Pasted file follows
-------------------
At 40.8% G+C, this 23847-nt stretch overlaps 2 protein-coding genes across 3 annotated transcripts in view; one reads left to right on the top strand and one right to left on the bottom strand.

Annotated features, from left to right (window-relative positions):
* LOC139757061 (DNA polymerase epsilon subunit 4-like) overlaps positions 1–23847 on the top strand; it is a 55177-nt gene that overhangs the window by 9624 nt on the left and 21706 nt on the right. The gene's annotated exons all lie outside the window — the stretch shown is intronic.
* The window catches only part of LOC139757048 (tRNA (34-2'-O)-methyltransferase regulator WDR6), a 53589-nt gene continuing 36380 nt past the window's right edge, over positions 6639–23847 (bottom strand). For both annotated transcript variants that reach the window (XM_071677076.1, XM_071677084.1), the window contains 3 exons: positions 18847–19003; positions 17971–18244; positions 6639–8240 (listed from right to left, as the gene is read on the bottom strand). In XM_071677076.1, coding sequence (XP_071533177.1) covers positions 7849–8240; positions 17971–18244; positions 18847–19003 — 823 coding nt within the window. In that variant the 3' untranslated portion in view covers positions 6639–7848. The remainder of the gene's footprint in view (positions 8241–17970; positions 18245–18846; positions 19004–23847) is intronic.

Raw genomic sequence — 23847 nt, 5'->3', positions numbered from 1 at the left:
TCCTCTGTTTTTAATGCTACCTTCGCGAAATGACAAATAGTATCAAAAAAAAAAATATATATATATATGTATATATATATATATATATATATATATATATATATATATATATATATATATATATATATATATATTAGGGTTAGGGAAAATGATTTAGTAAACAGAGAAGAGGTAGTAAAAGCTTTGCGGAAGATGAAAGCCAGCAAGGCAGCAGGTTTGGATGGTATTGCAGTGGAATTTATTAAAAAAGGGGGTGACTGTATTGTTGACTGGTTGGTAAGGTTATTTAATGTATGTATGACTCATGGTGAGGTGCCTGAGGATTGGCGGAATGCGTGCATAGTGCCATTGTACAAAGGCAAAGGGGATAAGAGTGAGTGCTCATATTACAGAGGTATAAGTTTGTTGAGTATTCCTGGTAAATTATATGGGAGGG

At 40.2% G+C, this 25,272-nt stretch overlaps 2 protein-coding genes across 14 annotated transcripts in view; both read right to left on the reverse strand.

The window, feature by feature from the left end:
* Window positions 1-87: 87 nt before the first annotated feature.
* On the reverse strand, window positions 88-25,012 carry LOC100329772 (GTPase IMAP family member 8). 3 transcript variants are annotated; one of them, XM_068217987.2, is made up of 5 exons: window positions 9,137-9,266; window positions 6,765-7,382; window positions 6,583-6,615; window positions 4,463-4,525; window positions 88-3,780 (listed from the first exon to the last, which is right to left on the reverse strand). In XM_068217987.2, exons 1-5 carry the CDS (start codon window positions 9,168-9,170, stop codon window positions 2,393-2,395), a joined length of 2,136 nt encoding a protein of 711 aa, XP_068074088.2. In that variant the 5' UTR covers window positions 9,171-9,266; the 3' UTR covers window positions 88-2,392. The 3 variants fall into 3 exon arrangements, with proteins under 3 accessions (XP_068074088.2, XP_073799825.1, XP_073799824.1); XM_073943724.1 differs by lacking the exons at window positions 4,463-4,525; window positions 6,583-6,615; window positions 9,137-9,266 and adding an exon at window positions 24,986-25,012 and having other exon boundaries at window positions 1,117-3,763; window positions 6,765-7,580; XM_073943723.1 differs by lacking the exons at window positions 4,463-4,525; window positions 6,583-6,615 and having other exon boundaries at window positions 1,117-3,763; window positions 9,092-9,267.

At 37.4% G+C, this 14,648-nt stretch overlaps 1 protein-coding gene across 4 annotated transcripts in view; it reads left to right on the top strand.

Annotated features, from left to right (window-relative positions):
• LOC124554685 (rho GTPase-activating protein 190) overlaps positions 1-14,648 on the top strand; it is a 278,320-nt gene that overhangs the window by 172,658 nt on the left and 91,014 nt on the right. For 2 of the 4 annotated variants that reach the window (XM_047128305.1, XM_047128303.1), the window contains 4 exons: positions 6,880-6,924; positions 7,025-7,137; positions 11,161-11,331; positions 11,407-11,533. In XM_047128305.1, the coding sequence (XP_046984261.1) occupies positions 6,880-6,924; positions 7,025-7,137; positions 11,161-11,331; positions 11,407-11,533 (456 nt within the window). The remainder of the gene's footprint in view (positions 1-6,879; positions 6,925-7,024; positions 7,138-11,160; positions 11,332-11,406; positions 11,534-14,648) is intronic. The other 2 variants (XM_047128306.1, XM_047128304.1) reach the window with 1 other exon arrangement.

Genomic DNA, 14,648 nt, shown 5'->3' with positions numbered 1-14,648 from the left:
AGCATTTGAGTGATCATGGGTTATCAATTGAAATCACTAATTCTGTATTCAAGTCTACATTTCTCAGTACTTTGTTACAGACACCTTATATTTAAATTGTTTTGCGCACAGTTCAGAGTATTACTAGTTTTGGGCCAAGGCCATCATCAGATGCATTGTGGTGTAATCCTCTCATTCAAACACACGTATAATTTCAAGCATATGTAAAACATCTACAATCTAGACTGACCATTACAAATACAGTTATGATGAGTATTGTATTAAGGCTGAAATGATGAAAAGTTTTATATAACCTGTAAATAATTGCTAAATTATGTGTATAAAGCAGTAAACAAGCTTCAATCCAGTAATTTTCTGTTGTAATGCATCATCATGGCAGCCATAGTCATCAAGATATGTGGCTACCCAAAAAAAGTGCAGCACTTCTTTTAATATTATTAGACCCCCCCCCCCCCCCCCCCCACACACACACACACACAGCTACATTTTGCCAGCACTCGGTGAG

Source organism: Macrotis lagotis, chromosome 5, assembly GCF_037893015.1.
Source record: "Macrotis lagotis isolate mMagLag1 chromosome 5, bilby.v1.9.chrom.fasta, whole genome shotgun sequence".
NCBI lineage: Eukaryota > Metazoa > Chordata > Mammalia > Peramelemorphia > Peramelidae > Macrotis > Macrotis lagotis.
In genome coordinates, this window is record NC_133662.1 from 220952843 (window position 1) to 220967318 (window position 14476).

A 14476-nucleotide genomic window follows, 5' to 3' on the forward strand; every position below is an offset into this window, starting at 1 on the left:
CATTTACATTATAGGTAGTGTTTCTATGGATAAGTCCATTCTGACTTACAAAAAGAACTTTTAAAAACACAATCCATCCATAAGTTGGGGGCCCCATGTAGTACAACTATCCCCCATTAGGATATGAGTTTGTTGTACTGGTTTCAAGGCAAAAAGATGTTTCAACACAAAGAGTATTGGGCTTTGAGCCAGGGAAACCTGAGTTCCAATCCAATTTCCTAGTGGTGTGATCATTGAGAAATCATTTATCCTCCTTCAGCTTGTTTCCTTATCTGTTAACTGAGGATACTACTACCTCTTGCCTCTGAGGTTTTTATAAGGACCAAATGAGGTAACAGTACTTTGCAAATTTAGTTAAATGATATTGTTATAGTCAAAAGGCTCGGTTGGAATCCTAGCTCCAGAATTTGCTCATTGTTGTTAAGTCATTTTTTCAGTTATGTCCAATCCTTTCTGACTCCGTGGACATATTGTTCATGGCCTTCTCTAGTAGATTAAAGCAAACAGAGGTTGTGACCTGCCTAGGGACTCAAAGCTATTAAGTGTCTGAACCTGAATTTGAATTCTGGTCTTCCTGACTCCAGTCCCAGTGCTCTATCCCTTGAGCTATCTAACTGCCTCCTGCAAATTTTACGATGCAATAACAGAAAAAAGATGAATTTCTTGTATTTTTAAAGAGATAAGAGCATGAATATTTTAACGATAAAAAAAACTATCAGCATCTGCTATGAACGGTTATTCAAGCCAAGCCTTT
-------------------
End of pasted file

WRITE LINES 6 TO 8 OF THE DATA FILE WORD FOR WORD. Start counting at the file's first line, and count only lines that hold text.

TCCTCTGTTTTTAATGCTACCTTCGCGAAATGACAAATAGTATCAAAAAAAAAAATATATATATATATGTATATATATATATATATATATATATATATATATATATATATATATATATATATATATATATATATTAGGGTTAGGGAAAATGATTTAGTAAACAGAGAAGAGGTAGTAAAAGCTTTGCGGAAGATGAAAGCCAGCAAGGCAGCAGGTTTGGATGGTATTGCAGTGGAATTTATTAAAAAAGGGGGTGACTGTATTGTTGACTGGTTGGTAAGGTTATTTAATGTATGTATGACTCATGGTGAGGTGCCTGAGGATTGGCGGAATGCGTGCATAGTGCCATTGTACAAAGGCAAAGGGGATAAGAGTGAGTGCTCATATTACAGAGGTATAAGTTTGTTGAGTATTCCTGGTAAATTATATGGGAGGG

At 40.2% G+C, this 25,272-nt stretch overlaps 2 protein-coding genes across 14 annotated transcripts in view; both read right to left on the reverse strand.

The window, feature by feature from the left end: